History of NH Fire Towers


The US began building fire towers shortly after the forest service was founded, after the Great Fire of 1910, which turned about three million acres of forest in Washington, Idaho, and Montana into ash. The newly founded forest service knew that they had to do something to prevent fires like that from breaking out again. Many rules and policies were put into effect about preventing forest fires that are still used today. One of the rules was that towns had to pay for the contracting of fire suppression services. This was the major reason why the fire towers were built.

Seven years earlier, in New Hampshire, the Society for the Protection of NH Forests reported that spring to be very dry. Very little rain had fallen for forty days. There had also been much logging, which had left dry branches and wood on the mountainsides. Many fires were started by locomotives and lightning. Because the fire detection back then was not effective and there were not any good communication systems, a quarter million acres of forest burned to the ground that year from over five hundred fires. Shortly after this disaster, the Mt. Pleasant Hotel Company built a fire tower on Mt. Rosebrook, which had already been burned in the fires. In 1909, the state began to fund the construction of towers with extra funds left over from fighting fires. They purchased telephones and wire for five new towers. The Appalachian Mountain Club allowed an abandoned hotel on Mt. Kearsarge North to be used as a lookout station. Most of the early fire towers were made out of logs, or were not even towers at all, but simply lookouts on pre-existing mountaintop hotels.

In 1910 the NH Timberland Owners Association, the state of New Hampshire, and the US Forest Service worked together to produce a system of fire towers in the White Mountains. That year, ten new towers were constructed, three of which were on pre-existing hotels or stations. The other seven, established on mountains Magalloway, Sugarloaf, Signal, Cambridge Black, Pine, Carrigain, and Osceola, were paid for by the NH Timberland Owners Association. The NHTOA and the state continued to build more towers, having a combined total of twenty-nine by 1917, while the US Forest service continued to run just two. A few years later, the state started taking down the wood and log structures and erecting new, more durable steel towers in their place. Soon, fire towers became an attraction to the public. Hikers would climb them to enjoy the views. Trails were blazed to the towers and dangerous ladders were replaced with safer stairs. This also prompted the US Forest Service to produce cards to give to the public that signified someone had visited a tower as part of a program to get the public to support forest fire prevention.

A large number of the towers were destroyed in the 1938 hurricane, and new, more durable towers replaced them, along with eleven new towers. During World War II, some were used for enemy aircraft detection. Fire towers continued to keep watch and protect the forests until after World War II, when airplane fire detection was starting to be used. The towers owned by the Forest Service, now seventeen, were all destroyed by 1970. Many abandoned towers were labeled hazardous and were also destroyed.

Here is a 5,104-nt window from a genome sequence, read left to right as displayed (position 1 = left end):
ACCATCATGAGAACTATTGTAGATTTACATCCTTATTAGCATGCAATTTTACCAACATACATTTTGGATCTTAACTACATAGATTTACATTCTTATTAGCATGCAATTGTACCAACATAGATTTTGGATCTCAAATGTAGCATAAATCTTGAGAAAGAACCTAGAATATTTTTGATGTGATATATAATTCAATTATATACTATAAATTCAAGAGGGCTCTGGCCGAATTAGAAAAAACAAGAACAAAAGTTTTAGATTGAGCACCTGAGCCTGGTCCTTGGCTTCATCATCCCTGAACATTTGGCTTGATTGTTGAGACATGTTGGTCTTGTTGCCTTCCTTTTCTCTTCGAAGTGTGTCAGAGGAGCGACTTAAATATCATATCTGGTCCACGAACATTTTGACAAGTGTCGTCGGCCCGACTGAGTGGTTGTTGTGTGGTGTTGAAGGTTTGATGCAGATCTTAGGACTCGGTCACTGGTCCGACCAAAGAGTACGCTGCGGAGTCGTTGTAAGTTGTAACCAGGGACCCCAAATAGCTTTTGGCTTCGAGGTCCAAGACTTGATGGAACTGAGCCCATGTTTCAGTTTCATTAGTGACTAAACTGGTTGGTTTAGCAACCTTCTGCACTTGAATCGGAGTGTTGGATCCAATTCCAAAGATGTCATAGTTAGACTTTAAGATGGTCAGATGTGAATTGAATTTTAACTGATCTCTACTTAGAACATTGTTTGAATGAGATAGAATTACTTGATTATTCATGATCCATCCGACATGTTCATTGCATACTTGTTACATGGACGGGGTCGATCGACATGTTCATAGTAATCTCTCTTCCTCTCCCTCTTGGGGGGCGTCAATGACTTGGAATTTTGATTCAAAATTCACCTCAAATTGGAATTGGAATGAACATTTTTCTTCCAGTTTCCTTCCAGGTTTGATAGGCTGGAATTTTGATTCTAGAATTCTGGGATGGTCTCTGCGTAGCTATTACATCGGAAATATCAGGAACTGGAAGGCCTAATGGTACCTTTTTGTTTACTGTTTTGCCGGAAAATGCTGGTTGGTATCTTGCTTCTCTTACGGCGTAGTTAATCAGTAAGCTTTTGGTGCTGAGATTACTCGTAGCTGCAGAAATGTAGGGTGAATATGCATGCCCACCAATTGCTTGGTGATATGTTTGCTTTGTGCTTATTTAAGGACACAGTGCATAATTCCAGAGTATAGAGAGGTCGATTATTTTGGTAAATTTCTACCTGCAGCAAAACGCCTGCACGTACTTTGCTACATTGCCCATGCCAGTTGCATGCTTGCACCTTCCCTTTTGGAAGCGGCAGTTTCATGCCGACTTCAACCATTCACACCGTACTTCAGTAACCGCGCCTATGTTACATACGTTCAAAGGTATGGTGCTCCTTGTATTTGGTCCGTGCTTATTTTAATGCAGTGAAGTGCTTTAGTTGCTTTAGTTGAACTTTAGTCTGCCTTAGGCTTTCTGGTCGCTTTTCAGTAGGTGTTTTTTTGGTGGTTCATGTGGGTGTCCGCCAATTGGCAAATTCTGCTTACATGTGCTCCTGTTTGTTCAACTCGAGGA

By 1982, only fourteen towers were operational, and on June 9, 1983, all of the remaining towers were closed. The age of fire towers was over. The next year, the towers returned to operation, but only part-time. In 1992, sixteen towers were considered active, and still are today.

Sadly, only about thirty of the over eighty towers that were built remain. The sixteen that are considered active by the state can be visited through either hiking trails or roads, with the exception of one, on private property. Nine have been converted into viewing towers, and five others still standing have met with various fates: The towers on East Whitcomb and Signal remain lost in the forest; North Deer Mountain is visited by a hiking trail but has had its stairs removed; Carter Tower stands a padlocked relic on the side of Route 2 in Jefferson; and Bear Island's tower was converted to a chapel. Amazingly, twelve of those thirty-one that are still around were first built as part of the original project in 1910. Remnants of the fifty-five others still exist in places. Cement footings can still be seen on top of many popular mountains, and some debris still can be found on top of some forested hills. Together they preserve the fascinating history of New Hampshire fire towers.

Interested in New Hampshire fire towers? Below is a list of all known fire tower sites in New Hampshire, with links to the ones on NH Family Hikes. Our library has now been updated to include all sites that can be reached without the use of wilderness navigation skills! Get history about each one on the official state fire tower listing page.

Earn a patch from the NHDFL by visiting at least five of the towers in the "Active Fire Towers" section. Fifteen of these are available to be visited, while one, Croydon Peak (marked with "**"), is within Corbin Park, owned by a private hunting club which denies access to the public.

The list shown here has been slightly modified and re-ordered from its original form, as created by Ed Hawkins, unquestionably the greatest modern-day New England hiker, who based it on the research of Iris Baird. Hawkins offers his own achievement patch to anyone who completes his entire list (all five sections shown below). This impressive task has so far only been accomplished by around 30 hikers. See details here! Note: tower sites marked with "**" are excluded from the Hawkins list for various reasons.

Active Fire Towers

Other Standing Fire Towers

Mountains which Once Had a Fire Tower

Ground-Level Lookout Stations

Proposed Fire Tower Locations

Copyright © 2014-2024 NH Family Hikes